Now that’s a love triangle

For the first time, Pattie Boyd speaks about her relationships with George Harrison (he wrote “Something” for her) and Eric Clapton (he wrote “Layla” for her).


As Eric walked through the door George handed him a guitar and amp – as an 18th Century gentleman might have handed his rival a sword – and for two hours, without a word, they dueled. The air was electric and the music exciting.

At the end, nothing was said but the general feeling was that Eric had won. He hadn’t allowed himself to get riled or to go in for instrumental gymnastics as George had. Even when he was drunk, his guitar-playing was unbeatable.

emmet, etc.

Friday night we didn’t do much, I heated up some frozen Asian food, Jill went to bed early, and I surfed and read newspapers.

Saturday we got up late and lazed around, getting to my company picnic later than planned, but still had fun and ate a lot (good ribs) in spite of the oppressive heat. We came home, read, watched TV, had pizza for dinner, didn’t do much. We went to see emmet swimming at Ned Devine’s that night, unfortunately the opening band, the BANZAI Underground, was horrible and ran long (really guys, if you play your last song, then say you have time for one more and no one cheers, that should tell you something, eh?). We’d brought both cars because Jill figured she’d want to go home early and did – they played ’til 1:30, and I stayed to hear all of it. Glad I did, as they premiered a new song, “Just Call A Cab”, which had a catchy chorus. Todd let the crowd choose the last two songs of the second set as they were running out of time (other choices were “Hey Jesse” and “Listen To The River”).

emmet swimming 8/4
More pics

Today was a little cooler, so we’d scheduled stuff to do. We got all the camping/trip stuff put away, and aired out the stuff that’d been put away wet. I was finally up to cooking and made a rémoulade sauce for shrimp and roasted some zucchini to go with it. Jill finally finished the last Harry Potter and got her school work done, so now we’re going to watch some Family Guy.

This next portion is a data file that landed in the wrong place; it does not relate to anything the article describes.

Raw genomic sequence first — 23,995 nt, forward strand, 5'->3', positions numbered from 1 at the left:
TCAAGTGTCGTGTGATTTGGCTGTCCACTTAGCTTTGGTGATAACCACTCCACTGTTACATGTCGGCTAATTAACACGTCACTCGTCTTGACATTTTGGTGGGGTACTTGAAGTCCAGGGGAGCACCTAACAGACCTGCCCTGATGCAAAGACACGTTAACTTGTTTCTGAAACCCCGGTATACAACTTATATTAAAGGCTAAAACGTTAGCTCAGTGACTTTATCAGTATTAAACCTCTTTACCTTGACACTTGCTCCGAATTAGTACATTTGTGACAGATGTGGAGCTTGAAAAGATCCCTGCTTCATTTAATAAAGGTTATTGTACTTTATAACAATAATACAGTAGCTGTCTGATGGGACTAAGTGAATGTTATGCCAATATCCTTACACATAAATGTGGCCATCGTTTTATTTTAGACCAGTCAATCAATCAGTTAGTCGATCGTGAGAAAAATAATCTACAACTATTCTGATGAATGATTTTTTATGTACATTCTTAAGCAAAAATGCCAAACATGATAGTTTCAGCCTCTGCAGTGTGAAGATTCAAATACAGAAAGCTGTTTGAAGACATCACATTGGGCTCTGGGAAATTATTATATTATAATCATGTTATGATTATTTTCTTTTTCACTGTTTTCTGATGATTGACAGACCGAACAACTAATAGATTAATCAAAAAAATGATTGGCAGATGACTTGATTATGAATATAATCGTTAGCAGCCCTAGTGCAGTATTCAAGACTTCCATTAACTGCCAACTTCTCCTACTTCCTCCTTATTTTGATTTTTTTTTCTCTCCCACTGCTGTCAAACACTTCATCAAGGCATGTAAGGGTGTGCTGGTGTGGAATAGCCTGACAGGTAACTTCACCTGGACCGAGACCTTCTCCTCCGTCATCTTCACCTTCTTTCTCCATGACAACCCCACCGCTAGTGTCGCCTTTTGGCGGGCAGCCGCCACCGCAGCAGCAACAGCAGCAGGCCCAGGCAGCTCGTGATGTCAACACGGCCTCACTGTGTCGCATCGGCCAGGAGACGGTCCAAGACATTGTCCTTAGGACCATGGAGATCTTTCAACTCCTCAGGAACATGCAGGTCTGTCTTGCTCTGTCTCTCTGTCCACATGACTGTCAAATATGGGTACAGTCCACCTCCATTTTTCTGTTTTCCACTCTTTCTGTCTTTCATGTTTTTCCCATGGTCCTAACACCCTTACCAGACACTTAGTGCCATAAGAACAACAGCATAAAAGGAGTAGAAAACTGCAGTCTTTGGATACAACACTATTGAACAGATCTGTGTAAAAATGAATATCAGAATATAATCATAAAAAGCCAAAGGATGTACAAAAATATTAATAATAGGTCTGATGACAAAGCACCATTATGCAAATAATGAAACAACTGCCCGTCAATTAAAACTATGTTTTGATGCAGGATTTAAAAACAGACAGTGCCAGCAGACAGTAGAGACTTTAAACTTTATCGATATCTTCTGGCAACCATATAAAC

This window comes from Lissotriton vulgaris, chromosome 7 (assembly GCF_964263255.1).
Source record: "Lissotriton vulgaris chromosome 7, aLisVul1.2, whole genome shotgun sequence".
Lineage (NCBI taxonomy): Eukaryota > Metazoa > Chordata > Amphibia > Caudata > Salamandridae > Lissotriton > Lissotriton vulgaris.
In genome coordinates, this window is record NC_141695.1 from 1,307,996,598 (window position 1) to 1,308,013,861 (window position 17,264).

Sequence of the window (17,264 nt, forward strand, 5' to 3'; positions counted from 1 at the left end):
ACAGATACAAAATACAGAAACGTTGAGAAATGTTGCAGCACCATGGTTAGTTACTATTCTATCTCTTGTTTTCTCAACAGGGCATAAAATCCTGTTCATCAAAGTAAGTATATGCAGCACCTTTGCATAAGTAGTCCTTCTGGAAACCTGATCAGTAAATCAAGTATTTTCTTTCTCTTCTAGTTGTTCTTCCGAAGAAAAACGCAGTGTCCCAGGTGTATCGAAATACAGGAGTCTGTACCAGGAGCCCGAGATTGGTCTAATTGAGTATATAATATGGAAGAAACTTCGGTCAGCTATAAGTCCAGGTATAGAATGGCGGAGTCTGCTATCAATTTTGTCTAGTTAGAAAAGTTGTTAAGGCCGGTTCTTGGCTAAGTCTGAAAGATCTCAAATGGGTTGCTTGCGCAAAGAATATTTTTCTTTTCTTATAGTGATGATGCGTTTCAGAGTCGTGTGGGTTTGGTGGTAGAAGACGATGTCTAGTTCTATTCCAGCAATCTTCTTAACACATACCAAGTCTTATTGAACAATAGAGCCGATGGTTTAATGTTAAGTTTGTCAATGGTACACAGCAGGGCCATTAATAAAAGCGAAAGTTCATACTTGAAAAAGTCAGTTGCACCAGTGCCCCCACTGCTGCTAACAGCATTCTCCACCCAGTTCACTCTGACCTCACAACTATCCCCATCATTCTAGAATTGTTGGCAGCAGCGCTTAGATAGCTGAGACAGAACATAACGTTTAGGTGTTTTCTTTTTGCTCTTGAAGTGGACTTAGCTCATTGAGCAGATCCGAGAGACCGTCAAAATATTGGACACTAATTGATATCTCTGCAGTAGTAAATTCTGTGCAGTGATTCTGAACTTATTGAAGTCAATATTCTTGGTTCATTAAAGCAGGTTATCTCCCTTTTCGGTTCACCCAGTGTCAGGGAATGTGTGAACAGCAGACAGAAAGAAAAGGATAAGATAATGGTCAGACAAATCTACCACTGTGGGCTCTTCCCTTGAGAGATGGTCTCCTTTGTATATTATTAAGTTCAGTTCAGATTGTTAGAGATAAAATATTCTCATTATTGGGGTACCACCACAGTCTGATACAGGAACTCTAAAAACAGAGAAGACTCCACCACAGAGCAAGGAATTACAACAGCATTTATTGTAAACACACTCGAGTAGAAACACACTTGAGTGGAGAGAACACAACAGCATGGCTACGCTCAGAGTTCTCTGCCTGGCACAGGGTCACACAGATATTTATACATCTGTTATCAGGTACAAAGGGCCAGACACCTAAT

No Virgin

I was thinking of going to the Virgin Festival this weekend, but since I’ve seen shows recently from the Saturday and Sunday headliners, the desire isn’t as sharp (when it comes down to it I’m a reserved seating fan, and there’s no way I’d be as close as I was for those shows), and I think I’m a little festival-ed out at the moment (I do want to see Fountains Of Wayne again at some point). The bonus is I’m able to go to a last minute show in Herndon by emmet swimming today, so that’s cool. There are a number of interesting possiblities for tomorrow, but I may just stay home – we still haven’t unpacked, and the shows on the DVR aren’t going to watch themselves.

San Diego Comic-Con news

I made it there in 1986 – my mom and sister went to France that summer, and my Dad and I said we’d get to go somewhere in return, so we chose San Diego, and he dropped me off in the mornings, caught up with friends (he lived out there for a while) and picked me up in the evenings. It was a lot of fun, I finished my X-Men collection, met all kinds of folks (Frank Miller, Stan Lee, Jack Kirby) and when it rolls around each year think about how much I’d like to go back (although if it and FRFF remain on the same schedule that could be a problem). One of the coolest things that happens there now is a lot of comics, TV and film news gets released there, and here are some of the things I’m psyched about:

•Karen Allen will return as Marion Ravenwood in the new Indiana Jones (who needs Short Round).

•Heroes’ Zachary Quinto (Sylar) and Leonard Nimoy will play young and old Spock in J.J. Abrams’ new Star Trek movie.